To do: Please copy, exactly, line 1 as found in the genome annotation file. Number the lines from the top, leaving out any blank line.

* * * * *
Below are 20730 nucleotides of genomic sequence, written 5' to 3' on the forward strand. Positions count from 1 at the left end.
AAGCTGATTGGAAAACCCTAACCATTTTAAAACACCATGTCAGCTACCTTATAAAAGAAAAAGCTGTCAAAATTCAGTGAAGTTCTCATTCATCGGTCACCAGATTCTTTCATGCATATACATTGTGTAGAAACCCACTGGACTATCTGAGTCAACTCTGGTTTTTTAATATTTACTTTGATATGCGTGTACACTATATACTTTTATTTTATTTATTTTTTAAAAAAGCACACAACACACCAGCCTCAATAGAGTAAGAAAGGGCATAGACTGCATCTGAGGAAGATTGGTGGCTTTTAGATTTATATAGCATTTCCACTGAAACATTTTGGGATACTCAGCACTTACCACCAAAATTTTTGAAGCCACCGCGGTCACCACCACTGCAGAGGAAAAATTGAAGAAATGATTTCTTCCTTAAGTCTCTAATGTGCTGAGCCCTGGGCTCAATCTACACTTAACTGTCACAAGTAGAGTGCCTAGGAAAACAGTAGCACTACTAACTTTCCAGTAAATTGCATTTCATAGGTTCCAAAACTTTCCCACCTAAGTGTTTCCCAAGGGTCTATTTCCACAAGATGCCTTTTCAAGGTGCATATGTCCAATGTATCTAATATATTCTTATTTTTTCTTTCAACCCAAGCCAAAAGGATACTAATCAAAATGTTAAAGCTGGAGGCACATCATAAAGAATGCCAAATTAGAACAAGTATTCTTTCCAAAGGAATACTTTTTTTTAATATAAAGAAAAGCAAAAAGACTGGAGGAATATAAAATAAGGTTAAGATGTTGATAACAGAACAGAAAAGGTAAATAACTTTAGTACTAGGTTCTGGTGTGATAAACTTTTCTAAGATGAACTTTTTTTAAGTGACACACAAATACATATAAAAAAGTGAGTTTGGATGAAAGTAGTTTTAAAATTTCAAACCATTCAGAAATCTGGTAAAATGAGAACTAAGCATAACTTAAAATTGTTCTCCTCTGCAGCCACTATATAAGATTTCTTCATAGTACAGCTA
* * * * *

Below are 20730 nucleotides of genomic sequence, written 5' to 3' on the forward strand. Positions count from 1 at the left end.